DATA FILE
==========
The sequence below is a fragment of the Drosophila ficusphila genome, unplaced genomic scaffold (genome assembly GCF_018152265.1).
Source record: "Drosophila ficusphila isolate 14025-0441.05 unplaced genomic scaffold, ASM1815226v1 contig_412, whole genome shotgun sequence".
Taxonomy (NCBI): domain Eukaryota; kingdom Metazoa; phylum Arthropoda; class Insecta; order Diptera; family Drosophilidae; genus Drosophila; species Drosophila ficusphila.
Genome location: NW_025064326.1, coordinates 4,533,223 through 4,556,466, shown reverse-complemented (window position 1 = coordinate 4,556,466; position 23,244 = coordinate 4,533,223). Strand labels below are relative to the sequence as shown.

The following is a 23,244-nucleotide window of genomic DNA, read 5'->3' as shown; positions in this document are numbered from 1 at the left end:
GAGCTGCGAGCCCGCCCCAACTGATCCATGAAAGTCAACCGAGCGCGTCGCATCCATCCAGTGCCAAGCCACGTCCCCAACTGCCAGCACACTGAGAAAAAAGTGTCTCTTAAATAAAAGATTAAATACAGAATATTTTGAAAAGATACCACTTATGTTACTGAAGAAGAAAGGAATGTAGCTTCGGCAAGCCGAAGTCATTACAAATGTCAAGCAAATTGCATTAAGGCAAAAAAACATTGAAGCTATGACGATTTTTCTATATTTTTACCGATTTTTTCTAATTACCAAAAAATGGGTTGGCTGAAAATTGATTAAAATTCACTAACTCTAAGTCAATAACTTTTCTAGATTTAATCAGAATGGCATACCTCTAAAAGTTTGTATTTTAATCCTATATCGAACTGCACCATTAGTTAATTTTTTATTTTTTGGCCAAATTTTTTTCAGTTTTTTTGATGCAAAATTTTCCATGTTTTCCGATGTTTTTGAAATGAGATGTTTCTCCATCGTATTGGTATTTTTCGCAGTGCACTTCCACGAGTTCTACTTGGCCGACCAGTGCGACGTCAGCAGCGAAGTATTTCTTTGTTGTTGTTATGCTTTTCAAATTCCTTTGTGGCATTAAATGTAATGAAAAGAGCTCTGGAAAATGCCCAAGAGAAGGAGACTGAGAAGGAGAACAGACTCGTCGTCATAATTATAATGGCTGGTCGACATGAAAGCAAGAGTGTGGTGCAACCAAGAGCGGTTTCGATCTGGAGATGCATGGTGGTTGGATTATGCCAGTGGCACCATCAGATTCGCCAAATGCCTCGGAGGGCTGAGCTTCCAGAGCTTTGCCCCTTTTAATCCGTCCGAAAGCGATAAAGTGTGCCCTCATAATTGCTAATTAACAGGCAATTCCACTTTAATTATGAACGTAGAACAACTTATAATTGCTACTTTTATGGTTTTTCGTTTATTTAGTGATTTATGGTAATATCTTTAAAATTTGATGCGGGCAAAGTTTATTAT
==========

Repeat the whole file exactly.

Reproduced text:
The sequence below is a fragment of the Drosophila ficusphila genome, unplaced genomic scaffold (genome assembly GCF_018152265.1).
Source record: "Drosophila ficusphila isolate 14025-0441.05 unplaced genomic scaffold, ASM1815226v1 contig_412, whole genome shotgun sequence".
Taxonomy (NCBI): domain Eukaryota; kingdom Metazoa; phylum Arthropoda; class Insecta; order Diptera; family Drosophilidae; genus Drosophila; species Drosophila ficusphila.
Genome location: NW_025064326.1, coordinates 4,533,223 through 4,556,466, shown reverse-complemented (window position 1 = coordinate 4,556,466; position 23,244 = coordinate 4,533,223). Strand labels below are relative to the sequence as shown.

The following is a 23,244-nucleotide window of genomic DNA, read 5'->3' as shown; positions in this document are numbered from 1 at the left end:
GAGCTGCGAGCCCGCCCCAACTGATCCATGAAAGTCAACCGAGCGCGTCGCATCCATCCAGTGCCAAGCCACGTCCCCAACTGCCAGCACACTGAGAAAAAAGTGTCTCTTAAATAAAAGATTAAATACAGAATATTTTGAAAAGATACCACTTATGTTACTGAAGAAGAAAGGAATGTAGCTTCGGCAAGCCGAAGTCATTACAAATGTCAAGCAAATTGCATTAAGGCAAAAAAACATTGAAGCTATGACGATTTTTCTATATTTTTACCGATTTTTTCTAATTACCAAAAAATGGGTTGGCTGAAAATTGATTAAAATTCACTAACTCTAAGTCAATAACTTTTCTAGATTTAATCAGAATGGCATACCTCTAAAAGTTTGTATTTTAATCCTATATCGAACTGCACCATTAGTTAATTTTTTATTTTTTGGCCAAATTTTTTTCAGTTTTTTTGATGCAAAATTTTCCATGTTTTCCGATGTTTTTGAAATGAGATGTTTCTCCATCGTATTGGTATTTTTCGCAGTGCACTTCCACGAGTTCTACTTGGCCGACCAGTGCGACGTCAGCAGCGAAGTATTTCTTTGTTGTTGTTATGCTTTTCAAATTCCTTTGTGGCATTAAATGTAATGAAAAGAGCTCTGGAAAATGCCCAAGAGAAGGAGACTGAGAAGGAGAACAGACTCGTCGTCATAATTATAATGGCTGGTCGACATGAAAGCAAGAGTGTGGTGCAACCAAGAGCGGTTTCGATCTGGAGATGCATGGTGGTTGGATTATGCCAGTGGCACCATCAGATTCGCCAAATGCCTCGGAGGGCTGAGCTTCCAGAGCTTTGCCCCTTTTAATCCGTCCGAAAGCGATAAAGTGTGCCCTCATAATTGCTAATTAACAGGCAATTCCACTTTAATTATGAACGTAGAACAACTTATAATTGCTACTTTTATGGTTTTTCGTTTATTTAGTGATTTATGGTAATATCTTTAAAATTTGATGCGGGCAAAGTTTATTAT